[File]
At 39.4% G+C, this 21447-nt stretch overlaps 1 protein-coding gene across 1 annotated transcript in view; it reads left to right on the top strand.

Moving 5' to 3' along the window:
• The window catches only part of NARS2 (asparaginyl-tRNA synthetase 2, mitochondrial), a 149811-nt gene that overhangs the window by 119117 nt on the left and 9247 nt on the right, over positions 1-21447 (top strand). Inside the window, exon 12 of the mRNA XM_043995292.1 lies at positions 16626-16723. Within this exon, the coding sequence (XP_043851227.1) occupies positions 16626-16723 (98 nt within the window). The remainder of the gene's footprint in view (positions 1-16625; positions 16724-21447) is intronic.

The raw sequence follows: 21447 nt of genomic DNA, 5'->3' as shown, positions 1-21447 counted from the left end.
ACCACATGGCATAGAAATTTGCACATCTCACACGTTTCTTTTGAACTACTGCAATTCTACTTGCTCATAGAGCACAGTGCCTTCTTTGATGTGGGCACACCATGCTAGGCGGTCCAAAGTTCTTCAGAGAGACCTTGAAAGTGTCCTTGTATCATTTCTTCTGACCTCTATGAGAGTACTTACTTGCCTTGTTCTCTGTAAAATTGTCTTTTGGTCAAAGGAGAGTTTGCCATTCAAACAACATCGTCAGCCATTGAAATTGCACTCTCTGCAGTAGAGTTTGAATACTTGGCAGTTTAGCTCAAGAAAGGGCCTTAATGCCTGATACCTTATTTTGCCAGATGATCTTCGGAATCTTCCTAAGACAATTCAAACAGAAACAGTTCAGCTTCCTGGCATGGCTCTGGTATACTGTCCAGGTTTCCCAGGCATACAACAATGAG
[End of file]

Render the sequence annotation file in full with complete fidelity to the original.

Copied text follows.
At 39.4% G+C, this 21447-nt stretch overlaps 1 protein-coding gene across 1 annotated transcript in view; it reads left to right on the top strand.

Moving 5' to 3' along the window:
• The window catches only part of NARS2 (asparaginyl-tRNA synthetase 2, mitochondrial), a 149811-nt gene that overhangs the window by 119117 nt on the left and 9247 nt on the right, over positions 1-21447 (top strand). Inside the window, exon 12 of the mRNA XM_043995292.1 lies at positions 16626-16723. Within this exon, the coding sequence (XP_043851227.1) occupies positions 16626-16723 (98 nt within the window). The remainder of the gene's footprint in view (positions 1-16625; positions 16724-21447) is intronic.

The raw sequence follows: 21447 nt of genomic DNA, 5'->3' as shown, positions 1-21447 counted from the left end.
ACCACATGGCATAGAAATTTGCACATCTCACACGTTTCTTTTGAACTACTGCAATTCTACTTGCTCATAGAGCACAGTGCCTTCTTTGATGTGGGCACACCATGCTAGGCGGTCCAAAGTTCTTCAGAGAGACCTTGAAAGTGTCCTTGTATCATTTCTTCTGACCTCTATGAGAGTACTTACTTGCCTTGTTCTCTGTAAAATTGTCTTTTGGTCAAAGGAGAGTTTGCCATTCAAACAACATCGTCAGCCATTGAAATTGCACTCTCTGCAGTAGAGTTTGAATACTTGGCAGTTTAGCTCAAGAAAGGGCCTTAATGCCTGATACCTTATTTTGCCAGATGATCTTCGGAATCTTCCTAAGACAATTCAAACAGAAACAGTTCAGCTTCCTGGCATGGCTCTGGTATACTGTCCAGGTTTCCCAGGCATACAACAATGAG